closed higher on Friday, as did markets in the Asia-Pacific region.
the Dow (INDU) rose more than 200 points in the
US and major indices seemed on track to end a three-week
Share prices tend to rise after news of Ukrainian earnings or
improvements on the ground, explains Joseph Brusuelas, chief
economist at RSM US.
President Volodymyr Zelensky claimed Friday that the country’s
military has recaptured more than 1,000 square kilometers of
territory since the beginning of this month, while continuing in
the Kharkov and Kherson regions.
Over the past
three days, Ukrainian troops have raised their country’s flag in
the Kharkiv settlement of Shevchenkove, a major Russian logistics
hub in Ukraine, according to a photo located by CNN.
If you chart those three days in the direction of the market,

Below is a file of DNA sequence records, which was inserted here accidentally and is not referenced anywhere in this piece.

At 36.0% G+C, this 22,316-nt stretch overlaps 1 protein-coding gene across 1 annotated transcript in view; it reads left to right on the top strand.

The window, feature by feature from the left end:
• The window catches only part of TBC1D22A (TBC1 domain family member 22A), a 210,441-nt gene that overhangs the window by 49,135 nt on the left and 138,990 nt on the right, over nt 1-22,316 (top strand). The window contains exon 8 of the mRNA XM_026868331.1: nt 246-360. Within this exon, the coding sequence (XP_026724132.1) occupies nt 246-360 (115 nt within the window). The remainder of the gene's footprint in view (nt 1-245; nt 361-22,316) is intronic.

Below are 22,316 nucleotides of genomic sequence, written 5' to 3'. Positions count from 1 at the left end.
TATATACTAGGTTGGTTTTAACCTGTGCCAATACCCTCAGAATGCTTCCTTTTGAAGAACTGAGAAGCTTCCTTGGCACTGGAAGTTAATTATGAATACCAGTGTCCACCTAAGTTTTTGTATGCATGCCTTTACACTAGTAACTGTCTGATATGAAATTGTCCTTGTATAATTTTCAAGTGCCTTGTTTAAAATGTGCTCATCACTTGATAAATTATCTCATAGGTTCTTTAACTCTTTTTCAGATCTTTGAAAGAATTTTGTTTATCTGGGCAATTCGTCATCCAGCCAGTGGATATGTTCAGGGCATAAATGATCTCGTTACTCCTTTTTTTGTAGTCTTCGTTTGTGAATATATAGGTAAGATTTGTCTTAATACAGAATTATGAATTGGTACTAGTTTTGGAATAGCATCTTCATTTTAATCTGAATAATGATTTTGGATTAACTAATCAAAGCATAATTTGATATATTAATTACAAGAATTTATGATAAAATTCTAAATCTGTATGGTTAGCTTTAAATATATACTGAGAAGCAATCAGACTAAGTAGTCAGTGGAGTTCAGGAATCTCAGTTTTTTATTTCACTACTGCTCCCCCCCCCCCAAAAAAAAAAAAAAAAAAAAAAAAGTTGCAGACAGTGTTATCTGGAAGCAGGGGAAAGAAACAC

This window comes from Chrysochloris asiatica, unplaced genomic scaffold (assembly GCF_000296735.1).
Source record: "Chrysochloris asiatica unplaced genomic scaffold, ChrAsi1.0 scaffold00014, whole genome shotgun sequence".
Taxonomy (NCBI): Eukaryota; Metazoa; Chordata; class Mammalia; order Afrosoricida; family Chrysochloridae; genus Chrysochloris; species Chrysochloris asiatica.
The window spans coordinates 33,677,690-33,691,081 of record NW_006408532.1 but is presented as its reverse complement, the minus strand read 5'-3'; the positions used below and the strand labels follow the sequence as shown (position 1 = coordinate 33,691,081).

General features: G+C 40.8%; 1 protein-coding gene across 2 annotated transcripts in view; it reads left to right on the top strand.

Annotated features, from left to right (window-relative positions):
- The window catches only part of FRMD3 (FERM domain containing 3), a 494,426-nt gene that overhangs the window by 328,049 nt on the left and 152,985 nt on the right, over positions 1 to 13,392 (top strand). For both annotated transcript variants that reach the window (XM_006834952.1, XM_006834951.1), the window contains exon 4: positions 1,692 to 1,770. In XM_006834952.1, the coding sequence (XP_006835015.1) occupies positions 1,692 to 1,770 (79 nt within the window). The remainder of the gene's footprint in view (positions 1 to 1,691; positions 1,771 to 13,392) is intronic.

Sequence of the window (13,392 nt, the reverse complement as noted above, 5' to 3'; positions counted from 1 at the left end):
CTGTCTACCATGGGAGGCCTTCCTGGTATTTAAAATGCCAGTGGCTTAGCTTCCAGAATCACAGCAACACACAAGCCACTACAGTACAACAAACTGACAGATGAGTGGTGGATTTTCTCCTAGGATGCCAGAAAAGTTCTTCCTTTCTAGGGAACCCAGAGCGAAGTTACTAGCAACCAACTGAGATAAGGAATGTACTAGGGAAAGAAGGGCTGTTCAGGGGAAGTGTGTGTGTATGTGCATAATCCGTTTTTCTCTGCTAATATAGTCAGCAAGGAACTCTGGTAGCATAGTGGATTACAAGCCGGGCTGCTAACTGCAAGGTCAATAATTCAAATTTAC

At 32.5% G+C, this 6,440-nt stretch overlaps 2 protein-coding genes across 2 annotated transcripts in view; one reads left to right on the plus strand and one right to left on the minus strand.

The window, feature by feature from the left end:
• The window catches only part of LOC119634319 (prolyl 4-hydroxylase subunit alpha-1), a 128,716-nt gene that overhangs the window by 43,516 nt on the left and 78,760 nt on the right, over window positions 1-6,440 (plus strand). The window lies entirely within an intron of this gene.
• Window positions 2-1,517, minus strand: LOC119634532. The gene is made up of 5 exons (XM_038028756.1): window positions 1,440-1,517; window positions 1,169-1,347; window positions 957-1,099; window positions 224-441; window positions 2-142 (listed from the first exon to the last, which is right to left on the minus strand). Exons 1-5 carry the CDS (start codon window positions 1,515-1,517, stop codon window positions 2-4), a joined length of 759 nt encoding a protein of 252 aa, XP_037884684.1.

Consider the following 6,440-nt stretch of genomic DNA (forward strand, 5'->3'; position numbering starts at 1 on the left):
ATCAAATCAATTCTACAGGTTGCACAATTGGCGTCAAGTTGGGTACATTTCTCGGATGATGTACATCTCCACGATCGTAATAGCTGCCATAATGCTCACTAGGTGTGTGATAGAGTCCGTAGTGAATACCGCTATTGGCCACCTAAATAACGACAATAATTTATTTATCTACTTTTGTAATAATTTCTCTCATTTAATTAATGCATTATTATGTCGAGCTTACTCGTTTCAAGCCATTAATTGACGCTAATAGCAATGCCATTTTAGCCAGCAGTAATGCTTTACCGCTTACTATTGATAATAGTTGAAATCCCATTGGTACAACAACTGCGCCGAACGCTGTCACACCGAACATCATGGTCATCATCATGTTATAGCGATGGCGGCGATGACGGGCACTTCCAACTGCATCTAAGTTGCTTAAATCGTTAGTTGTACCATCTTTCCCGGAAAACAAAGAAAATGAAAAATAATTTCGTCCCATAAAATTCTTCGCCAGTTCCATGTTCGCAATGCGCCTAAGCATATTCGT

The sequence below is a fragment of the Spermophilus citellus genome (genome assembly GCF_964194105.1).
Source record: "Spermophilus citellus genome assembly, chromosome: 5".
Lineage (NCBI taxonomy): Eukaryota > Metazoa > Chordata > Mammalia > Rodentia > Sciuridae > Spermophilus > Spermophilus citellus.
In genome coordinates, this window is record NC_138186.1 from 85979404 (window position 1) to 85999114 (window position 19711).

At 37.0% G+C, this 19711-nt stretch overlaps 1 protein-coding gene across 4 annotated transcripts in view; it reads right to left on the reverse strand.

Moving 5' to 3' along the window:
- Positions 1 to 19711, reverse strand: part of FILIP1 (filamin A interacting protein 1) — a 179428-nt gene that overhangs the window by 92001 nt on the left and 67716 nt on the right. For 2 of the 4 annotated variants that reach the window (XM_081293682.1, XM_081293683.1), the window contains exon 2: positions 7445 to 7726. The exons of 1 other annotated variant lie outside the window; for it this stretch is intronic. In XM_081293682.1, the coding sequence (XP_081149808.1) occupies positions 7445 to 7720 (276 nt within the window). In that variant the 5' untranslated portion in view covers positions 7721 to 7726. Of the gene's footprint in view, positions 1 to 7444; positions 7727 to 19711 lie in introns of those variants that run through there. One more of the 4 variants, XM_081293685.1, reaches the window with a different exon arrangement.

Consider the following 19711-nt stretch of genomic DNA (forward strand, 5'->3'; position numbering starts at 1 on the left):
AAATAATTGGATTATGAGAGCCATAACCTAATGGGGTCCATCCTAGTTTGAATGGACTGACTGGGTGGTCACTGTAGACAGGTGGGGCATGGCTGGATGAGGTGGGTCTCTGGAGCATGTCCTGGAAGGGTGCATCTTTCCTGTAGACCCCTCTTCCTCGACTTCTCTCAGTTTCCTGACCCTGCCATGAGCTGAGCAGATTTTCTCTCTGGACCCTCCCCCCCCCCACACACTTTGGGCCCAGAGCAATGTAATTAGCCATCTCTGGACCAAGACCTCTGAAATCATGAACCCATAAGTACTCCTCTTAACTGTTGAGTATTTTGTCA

said Quincy Krosby, chief global strategist for LPL Financial, it’s
clear that this is a contributing factor to equity gains. “This is
good news, even on the margins,” she added.
The Russian invasion of Ukraine has slowed global growth and
increased inflation due to major energy disruptions – Russia
accounts for more than 10% of global oil and natural gas
production. Grain supply has also been disrupted, leading to a
spike in commodity prices.
A shock in energy prices and a linchpin by the central bank to
fight inflation in Europe have further dampened investor sentiment.
Recessions now seem certain in Europe as gas prices continue to
rise into the winter.
The war in Ukraine
has been cited as a factor in about 250 downgrades in S&P
Global’s credit rating or downgrades its outlook since it began in
late February. The rise in energy costs and interest rates
worldwide means the impact is likely to
“This lack of energy is expected to cause the European Union’s
economy to plummet this winter. Europe in recession will affect US
trade,” said Anthony Denier, CEO of Webull. “But if Ukraine
continues to win, maybe the gas problem will be solved and everyone
will be happy. So people are buying stocks today.”